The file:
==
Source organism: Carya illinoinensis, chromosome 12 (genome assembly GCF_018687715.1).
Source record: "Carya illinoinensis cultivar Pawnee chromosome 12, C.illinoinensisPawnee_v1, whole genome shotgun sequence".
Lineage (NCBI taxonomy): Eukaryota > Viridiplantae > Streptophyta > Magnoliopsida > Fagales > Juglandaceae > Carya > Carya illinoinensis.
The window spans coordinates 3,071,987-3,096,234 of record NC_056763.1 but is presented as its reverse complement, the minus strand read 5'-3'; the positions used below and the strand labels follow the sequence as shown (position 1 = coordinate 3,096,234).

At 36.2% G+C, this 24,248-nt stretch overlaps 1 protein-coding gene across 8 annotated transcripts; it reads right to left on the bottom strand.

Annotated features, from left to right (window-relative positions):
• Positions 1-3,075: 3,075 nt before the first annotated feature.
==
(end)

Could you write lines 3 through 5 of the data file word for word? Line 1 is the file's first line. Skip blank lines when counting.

Lineage (NCBI taxonomy): Eukaryota > Viridiplantae > Streptophyta > Magnoliopsida > Fagales > Juglandaceae > Carya > Carya illinoinensis.
The window spans coordinates 3,071,987-3,096,234 of record NC_056763.1 but is presented as its reverse complement, the minus strand read 5'-3'; the positions used below and the strand labels follow the sequence as shown (position 1 = coordinate 3,096,234).

At 36.2% G+C, this 24,248-nt stretch overlaps 1 protein-coding gene across 8 annotated transcripts; it reads right to left on the bottom strand.